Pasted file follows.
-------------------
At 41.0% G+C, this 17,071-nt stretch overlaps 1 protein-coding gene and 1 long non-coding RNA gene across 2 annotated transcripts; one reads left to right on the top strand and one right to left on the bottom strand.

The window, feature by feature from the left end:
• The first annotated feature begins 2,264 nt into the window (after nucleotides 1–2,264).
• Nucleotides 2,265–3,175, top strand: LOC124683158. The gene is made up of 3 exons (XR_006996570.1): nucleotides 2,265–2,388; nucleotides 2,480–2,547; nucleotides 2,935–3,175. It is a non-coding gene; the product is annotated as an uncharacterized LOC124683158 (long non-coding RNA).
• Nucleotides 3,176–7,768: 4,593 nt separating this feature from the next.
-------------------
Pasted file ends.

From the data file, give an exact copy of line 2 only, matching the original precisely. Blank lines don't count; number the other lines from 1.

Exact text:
The window, feature by feature from the left end: